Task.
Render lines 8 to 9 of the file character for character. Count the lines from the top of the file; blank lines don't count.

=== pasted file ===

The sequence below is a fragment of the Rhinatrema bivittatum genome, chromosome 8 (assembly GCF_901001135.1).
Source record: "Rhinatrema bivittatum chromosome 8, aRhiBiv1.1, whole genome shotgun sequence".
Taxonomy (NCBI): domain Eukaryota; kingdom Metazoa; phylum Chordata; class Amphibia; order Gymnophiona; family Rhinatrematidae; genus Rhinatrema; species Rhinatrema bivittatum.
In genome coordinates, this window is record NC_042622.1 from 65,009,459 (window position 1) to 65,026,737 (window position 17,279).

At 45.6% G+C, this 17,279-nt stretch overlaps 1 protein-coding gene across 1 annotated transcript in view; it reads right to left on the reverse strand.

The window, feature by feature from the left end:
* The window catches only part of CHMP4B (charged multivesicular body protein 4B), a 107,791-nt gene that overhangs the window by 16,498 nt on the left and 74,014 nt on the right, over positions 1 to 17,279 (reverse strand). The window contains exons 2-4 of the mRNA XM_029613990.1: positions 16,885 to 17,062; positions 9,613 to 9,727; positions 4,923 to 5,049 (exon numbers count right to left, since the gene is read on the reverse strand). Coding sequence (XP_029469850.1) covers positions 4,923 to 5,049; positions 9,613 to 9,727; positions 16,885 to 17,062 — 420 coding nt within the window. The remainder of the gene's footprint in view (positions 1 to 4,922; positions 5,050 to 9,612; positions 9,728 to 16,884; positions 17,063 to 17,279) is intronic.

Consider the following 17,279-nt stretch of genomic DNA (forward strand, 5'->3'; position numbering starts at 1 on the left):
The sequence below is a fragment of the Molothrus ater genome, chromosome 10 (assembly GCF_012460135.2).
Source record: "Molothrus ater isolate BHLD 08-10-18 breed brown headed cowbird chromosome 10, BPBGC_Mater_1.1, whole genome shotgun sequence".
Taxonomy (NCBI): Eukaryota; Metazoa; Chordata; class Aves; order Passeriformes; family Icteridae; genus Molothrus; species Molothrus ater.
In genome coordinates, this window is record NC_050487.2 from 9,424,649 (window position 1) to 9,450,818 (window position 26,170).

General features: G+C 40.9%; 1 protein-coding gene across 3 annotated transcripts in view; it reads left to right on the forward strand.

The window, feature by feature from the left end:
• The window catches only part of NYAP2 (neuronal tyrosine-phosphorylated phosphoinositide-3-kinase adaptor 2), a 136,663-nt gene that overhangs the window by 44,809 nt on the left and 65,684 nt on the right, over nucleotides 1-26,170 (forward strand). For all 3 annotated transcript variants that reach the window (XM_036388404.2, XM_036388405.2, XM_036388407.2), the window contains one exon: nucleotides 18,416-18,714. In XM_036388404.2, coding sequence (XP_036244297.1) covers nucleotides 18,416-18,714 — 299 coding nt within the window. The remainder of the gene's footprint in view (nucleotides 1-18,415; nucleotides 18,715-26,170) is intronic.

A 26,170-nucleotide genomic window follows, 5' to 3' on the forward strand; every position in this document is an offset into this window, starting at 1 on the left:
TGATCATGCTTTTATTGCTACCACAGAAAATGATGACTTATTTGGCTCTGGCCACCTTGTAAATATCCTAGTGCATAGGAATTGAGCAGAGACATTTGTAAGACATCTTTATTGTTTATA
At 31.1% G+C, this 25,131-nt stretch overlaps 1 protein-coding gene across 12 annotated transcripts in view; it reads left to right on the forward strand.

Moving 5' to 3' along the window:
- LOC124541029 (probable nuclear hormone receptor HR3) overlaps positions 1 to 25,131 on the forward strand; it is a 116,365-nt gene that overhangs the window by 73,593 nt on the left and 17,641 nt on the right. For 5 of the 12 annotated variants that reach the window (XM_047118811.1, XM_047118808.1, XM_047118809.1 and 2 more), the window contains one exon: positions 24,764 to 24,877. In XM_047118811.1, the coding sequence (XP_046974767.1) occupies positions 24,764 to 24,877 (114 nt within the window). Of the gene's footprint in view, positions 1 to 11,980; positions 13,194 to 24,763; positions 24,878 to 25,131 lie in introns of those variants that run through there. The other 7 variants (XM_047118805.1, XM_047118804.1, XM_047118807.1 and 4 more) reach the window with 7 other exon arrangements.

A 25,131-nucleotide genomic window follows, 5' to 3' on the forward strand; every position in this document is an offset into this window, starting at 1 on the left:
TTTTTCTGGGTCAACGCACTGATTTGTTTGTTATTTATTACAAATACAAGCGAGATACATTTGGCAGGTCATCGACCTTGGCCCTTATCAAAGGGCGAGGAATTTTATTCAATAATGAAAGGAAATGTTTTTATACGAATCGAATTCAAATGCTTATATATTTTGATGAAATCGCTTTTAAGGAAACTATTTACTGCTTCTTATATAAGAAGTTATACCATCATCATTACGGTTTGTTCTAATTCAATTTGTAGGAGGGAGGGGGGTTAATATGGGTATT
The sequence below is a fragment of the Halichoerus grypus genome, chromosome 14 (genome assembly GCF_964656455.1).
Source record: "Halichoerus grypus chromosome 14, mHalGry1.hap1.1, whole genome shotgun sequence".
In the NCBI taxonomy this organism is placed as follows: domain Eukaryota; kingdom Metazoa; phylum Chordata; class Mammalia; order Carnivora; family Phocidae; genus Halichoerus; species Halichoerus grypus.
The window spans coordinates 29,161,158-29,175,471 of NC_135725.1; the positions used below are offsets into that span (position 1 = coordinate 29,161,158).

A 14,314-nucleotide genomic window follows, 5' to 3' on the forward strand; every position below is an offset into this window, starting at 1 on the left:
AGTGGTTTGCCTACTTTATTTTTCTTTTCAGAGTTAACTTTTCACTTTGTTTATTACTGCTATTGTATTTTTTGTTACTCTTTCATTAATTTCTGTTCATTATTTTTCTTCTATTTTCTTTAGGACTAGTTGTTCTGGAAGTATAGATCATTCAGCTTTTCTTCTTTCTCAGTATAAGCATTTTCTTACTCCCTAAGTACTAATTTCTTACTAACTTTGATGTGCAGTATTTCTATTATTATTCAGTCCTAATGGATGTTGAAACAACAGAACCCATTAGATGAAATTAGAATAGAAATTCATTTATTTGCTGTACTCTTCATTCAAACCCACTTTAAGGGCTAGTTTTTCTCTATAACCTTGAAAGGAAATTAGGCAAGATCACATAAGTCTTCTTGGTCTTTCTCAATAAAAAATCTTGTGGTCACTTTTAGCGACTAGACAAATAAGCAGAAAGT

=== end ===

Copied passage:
Consider the following 17,279-nt stretch of genomic DNA (forward strand, 5'->3'; position numbering starts at 1 on the left):
The sequence below is a fragment of the Molothrus ater genome, chromosome 10 (assembly GCF_012460135.2).